Learn as much as you can from faculty and people in the workplace and co-op placements. Look for employment well before graduation. Life moves very quickly once you’re out in the working world so set yourself up for success by talking to people at potential employers about the nature of the work they do and what the culture is like at those facilities to help strengthen your communication skills. Focus on growing as a person and not just a student, the transition of going from being a student to an employee is easier if you develop good communication skills and interpersonal skills early on prior to graduation either by practicing with your peers or taking classes outside of work or school.

After being in the workforce, what have you learned?

I have learned that you have to be mentally tough to succeed in business and in life. School and work give you some tools for success but ultimately your mind is the greatest tool you have. You have to look at yourself and decide what you are good at and use that to your full potential. Work will throw curve balls your way and present challenges you may not have experienced before and things will not always go the way you planned. You have to be strong and be confident that you can take that situation and turn it around into a positive thing.

Proudest achievement since graduating:

I am very proud to have developed our ISO 9001:2015 quality management system program at JTL. It was a lot of work and a lot of responsibility, but it was also a very rewarding experience.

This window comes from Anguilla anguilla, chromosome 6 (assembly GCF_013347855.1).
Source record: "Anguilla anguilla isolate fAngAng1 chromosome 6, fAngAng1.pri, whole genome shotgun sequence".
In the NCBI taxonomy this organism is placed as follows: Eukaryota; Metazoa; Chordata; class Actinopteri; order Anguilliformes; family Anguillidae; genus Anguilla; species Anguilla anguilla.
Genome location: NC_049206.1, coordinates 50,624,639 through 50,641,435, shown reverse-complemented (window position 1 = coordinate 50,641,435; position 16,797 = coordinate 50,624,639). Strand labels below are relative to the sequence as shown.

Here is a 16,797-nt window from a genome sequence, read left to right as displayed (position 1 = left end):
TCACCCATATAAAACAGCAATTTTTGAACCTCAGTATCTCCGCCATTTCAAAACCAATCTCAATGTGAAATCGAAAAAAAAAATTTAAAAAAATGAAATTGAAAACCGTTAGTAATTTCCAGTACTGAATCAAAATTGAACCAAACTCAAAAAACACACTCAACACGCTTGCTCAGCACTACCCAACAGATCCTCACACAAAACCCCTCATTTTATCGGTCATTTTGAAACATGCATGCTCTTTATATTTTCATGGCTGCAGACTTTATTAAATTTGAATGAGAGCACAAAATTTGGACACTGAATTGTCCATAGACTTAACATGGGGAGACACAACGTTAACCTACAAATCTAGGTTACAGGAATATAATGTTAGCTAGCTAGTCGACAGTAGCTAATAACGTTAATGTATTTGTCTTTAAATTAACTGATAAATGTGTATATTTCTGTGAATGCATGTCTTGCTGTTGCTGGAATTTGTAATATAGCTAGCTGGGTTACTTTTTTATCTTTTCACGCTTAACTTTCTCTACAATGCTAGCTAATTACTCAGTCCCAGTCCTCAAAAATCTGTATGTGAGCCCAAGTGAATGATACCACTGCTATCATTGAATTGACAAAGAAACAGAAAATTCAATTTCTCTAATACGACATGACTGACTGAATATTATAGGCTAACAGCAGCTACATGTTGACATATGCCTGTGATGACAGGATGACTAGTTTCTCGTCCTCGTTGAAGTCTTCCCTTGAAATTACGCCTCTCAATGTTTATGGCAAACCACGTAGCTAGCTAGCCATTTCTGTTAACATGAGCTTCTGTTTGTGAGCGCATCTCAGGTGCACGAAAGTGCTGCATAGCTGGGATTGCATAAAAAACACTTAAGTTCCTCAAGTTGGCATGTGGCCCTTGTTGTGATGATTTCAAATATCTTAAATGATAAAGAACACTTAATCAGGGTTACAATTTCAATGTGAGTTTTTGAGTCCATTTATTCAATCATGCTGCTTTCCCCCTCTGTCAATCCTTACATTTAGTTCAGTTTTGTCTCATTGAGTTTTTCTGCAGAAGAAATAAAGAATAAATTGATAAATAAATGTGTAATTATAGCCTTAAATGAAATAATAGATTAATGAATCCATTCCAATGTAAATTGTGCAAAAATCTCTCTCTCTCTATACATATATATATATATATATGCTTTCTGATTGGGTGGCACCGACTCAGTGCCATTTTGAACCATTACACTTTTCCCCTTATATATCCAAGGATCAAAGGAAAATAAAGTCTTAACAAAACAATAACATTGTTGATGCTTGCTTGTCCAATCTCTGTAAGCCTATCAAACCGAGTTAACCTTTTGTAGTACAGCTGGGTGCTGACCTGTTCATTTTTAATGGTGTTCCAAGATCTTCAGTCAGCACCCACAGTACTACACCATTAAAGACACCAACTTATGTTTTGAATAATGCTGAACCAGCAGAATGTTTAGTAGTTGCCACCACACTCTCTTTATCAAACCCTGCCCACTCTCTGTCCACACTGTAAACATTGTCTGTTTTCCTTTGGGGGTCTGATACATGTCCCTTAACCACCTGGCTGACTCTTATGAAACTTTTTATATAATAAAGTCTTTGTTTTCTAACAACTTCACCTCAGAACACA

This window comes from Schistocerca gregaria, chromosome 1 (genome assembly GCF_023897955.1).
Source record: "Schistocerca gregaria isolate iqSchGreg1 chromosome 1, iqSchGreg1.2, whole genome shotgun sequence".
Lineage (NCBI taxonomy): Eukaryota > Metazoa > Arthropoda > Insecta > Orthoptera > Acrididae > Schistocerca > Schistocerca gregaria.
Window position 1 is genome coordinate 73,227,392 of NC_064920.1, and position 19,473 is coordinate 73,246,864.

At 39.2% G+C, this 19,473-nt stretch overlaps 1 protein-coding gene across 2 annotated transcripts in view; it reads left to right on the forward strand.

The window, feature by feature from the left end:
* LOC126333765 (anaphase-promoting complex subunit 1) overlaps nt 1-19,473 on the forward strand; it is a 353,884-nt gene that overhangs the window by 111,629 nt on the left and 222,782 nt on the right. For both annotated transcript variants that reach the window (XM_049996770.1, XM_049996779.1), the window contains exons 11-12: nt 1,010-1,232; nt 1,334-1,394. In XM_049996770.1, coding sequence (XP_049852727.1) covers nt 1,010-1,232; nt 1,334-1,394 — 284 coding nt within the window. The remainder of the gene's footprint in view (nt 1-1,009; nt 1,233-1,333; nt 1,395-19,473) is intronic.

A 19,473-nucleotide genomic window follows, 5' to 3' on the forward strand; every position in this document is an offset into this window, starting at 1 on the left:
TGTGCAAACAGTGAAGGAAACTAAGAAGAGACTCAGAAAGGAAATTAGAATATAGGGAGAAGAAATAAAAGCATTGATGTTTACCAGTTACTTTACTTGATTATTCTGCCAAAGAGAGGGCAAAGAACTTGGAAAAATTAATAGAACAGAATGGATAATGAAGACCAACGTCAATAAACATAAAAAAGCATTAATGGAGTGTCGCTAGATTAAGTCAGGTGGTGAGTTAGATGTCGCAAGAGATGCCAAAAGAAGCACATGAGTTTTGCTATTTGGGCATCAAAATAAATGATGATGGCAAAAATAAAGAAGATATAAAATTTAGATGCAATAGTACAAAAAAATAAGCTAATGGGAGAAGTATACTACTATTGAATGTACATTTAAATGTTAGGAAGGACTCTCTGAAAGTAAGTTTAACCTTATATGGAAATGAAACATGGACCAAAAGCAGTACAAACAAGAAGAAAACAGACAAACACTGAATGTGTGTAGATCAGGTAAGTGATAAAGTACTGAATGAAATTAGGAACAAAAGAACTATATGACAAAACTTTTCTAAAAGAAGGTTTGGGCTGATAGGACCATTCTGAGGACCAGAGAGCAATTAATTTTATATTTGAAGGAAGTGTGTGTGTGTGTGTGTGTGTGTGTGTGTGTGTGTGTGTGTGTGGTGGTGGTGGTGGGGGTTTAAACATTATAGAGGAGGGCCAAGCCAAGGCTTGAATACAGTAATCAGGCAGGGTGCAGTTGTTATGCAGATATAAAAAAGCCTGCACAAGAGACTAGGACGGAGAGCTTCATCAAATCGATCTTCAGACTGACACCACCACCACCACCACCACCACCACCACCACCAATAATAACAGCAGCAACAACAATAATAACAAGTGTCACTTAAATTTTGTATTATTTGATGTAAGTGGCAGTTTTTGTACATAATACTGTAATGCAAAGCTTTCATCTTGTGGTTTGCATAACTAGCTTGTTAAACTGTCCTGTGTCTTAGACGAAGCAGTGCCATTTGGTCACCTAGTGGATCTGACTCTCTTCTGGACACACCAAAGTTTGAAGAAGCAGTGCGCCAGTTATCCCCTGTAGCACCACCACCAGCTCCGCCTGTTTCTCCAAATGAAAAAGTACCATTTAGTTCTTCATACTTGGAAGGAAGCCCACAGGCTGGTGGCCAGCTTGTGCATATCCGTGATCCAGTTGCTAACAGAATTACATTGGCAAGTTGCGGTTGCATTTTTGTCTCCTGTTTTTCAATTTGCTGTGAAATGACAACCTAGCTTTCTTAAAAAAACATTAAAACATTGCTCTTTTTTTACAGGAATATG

Interests outside of work?

I love spending time with my amazing wife and our four beautiful children. I’m an avid player of hockey and I love to be out on the ice every chance I get. I have been the treasurer of the board of governors for OACETT (Ontario Association of Certified Engineering Technicians and Technologists) since 2015 and have been an active member of OACETT since 2009.

If you could have a billboard message seen by many, what would it say?

Think of the things that matter most to you in tough times; positive thoughts are contagious and will encourage you and others around you!

 


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Innovation in Action

Through applied research activities, Niagara College’s Research & Innovation division is preparing the workforce with the right know–how by providing an array of researcher expertise, supported by leading-edge facilities, technology and equipment. See how graduates and R&I alumni are applying their skills and knowledge in the real world.